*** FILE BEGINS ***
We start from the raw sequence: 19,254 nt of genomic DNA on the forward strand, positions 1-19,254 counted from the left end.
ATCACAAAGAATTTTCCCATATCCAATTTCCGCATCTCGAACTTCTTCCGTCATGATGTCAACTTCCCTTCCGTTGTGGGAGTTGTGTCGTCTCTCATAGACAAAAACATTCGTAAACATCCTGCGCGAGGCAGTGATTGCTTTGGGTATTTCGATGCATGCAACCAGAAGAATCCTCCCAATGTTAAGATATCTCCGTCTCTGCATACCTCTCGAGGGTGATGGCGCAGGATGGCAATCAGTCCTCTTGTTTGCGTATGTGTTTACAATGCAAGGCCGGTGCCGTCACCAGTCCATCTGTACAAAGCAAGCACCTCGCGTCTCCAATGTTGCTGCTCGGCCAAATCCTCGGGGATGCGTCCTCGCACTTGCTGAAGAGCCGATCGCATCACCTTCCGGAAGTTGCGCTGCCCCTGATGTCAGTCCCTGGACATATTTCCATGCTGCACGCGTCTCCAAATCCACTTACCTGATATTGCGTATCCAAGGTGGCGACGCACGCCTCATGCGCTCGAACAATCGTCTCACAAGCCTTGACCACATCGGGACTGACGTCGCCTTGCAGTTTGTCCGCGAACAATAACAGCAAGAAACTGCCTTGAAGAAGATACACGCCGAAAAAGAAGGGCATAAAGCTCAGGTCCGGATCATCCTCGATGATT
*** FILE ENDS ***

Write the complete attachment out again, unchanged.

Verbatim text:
We start from the raw sequence: 19,254 nt of genomic DNA on the forward strand, positions 1-19,254 counted from the left end.
ATCACAAAGAATTTTCCCATATCCAATTTCCGCATCTCGAACTTCTTCCGTCATGATGTCAACTTCCCTTCCGTTGTGGGAGTTGTGTCGTCTCTCATAGACAAAAACATTCGTAAACATCCTGCGCGAGGCAGTGATTGCTTTGGGTATTTCGATGCATGCAACCAGAAGAATCCTCCCAATGTTAAGATATCTCCGTCTCTGCATACCTCTCGAGGGTGATGGCGCAGGATGGCAATCAGTCCTCTTGTTTGCGTATGTGTTTACAATGCAAGGCCGGTGCCGTCACCAGTCCATCTGTACAAAGCAAGCACCTCGCGTCTCCAATGTTGCTGCTCGGCCAAATCCTCGGGGATGCGTCCTCGCACTTGCTGAAGAGCCGATCGCATCACCTTCCGGAAGTTGCGCTGCCCCTGATGTCAGTCCCTGGACATATTTCCATGCTGCACGCGTCTCCAAATCCACTTACCTGATATTGCGTATCCAAGGTGGCGACGCACGCCTCATGCGCTCGAACAATCGTCTCACAAGCCTTGACCACATCGGGACTGACGTCGCCTTGCAGTTTGTCCGCGAACAATAACAGCAAGAAACTGCCTTGAAGAAGATACACGCCGAAAAAGAAGGGCATAAAGCTCAGGTCCGGATCATCCTCGATGATT